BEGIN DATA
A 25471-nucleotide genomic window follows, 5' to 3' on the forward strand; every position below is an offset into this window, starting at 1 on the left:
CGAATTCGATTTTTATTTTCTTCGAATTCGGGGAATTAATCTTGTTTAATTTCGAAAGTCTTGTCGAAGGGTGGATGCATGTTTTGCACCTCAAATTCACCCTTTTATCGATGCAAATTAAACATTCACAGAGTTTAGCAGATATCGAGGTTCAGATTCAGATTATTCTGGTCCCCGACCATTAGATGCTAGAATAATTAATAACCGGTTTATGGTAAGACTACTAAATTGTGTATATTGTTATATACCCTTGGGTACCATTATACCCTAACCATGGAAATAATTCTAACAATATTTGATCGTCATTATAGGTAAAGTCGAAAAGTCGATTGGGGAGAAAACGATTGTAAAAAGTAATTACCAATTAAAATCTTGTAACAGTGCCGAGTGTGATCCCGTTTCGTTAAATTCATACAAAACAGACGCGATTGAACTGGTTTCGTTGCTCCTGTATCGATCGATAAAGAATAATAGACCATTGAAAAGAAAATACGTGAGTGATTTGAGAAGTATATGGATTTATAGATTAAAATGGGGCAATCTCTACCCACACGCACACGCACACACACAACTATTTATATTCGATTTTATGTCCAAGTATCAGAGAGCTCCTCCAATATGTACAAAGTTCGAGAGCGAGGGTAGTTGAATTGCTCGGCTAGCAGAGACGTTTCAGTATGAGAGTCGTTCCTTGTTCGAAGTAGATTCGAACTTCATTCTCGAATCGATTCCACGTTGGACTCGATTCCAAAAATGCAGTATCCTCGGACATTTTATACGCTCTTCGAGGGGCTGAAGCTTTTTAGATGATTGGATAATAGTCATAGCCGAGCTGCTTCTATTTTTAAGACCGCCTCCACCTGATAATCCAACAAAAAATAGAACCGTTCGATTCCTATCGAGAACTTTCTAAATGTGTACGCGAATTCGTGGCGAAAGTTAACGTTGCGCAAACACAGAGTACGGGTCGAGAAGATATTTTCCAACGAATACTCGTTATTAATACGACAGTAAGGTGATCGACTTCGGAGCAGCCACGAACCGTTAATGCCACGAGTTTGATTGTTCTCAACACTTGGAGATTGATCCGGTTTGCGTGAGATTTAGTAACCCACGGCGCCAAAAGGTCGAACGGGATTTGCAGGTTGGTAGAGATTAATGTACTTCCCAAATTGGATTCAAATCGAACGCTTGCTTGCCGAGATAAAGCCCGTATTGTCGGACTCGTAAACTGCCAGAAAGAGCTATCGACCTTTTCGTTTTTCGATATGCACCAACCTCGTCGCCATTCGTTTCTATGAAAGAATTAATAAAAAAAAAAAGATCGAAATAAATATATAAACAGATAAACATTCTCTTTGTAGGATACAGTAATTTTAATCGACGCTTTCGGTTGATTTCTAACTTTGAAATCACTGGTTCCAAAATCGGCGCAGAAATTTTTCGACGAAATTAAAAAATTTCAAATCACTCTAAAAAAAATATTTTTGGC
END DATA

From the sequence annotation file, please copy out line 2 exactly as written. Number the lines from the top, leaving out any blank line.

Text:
CGAATTCGATTTTTATTTTCTTCGAATTCGGGGAATTAATCTTGTTTAATTTCGAAAGTCTTGTCGAAGGGTGGATGCATGTTTTGCACCTCAAATTCACCCTTTTATCGATGCAAATTAAACATTCACAGAGTTTAGCAGATATCGAGGTTCAGATTCAGATTATTCTGGTCCCCGACCATTAGATGCTAGAATAATTAATAACCGGTTTATGGTAAGACTACTAAATTGTGTATATTGTTATATACCCTTGGGTACCATTATACCCTAACCATGGAAATAATTCTAACAATATTTGATCGTCATTATAGGTAAAGTCGAAAAGTCGATTGGGGAGAAAACGATTGTAAAAAGTAATTACCAATTAAAATCTTGTAACAGTGCCGAGTGTGATCCCGTTTCGTTAAATTCATACAAAACAGACGCGATTGAACTGGTTTCGTTGCTCCTGTATCGATCGATAAAGAATAATAGACCATTGAAAAGAAAATACGTGAGTGATTTGAGAAGTATATGGATTTATAGATTAAAATGGGGCAATCTCTACCCACACGCACACGCACACACACAACTATTTATATTCGATTTTATGTCCAAGTATCAGAGAGCTCCTCCAATATGTACAAAGTTCGAGAGCGAGGGTAGTTGAATTGCTCGGCTAGCAGAGACGTTTCAGTATGAGAGTCGTTCCTTGTTCGAAGTAGATTCGAACTTCATTCTCGAATCGATTCCACGTTGGACTCGATTCCAAAAATGCAGTATCCTCGGACATTTTATACGCTCTTCGAGGGGCTGAAGCTTTTTAGATGATTGGATAATAGTCATAGCCGAGCTGCTTCTATTTTTAAGACCGCCTCCACCTGATAATCCAACAAAAAATAGAACCGTTCGATTCCTATCGAGAACTTTCTAAATGTGTACGCGAATTCGTGGCGAAAGTTAACGTTGCGCAAACACAGAGTACGGGTCGAGAAGATATTTTCCAACGAATACTCGTTATTAATACGACAGTAAGGTGATCGACTTCGGAGCAGCCACGAACCGTTAATGCCACGAGTTTGATTGTTCTCAACACTTGGAGATTGATCCGGTTTGCGTGAGATTTAGTAACCCACGGCGCCAAAAGGTCGAACGGGATTTGCAGGTTGGTAGAGATTAATGTACTTCCCAAATTGGATTCAAATCGAACGCTTGCTTGCCGAGATAAAGCCCGTATTGTCGGACTCGTAAACTGCCAGAAAGAGCTATCGACCTTTTCGTTTTTCGATATGCACCAACCTCGTCGCCATTCGTTTCTATGAAAGAATTAATAAAAAAAAAAAGATCGAAATAAATATATAAACAGATAAACATTCTCTTTGTAGGATACAGTAATTTTAATCGACGCTTTCGGTTGATTTCTAACTTTGAAATCACTGGTTCCAAAATCGGCGCAGAAATTTTTCGACGAAATTAAAAAATTTCAAATCACTCTAAAAAAAATATTTTTGGC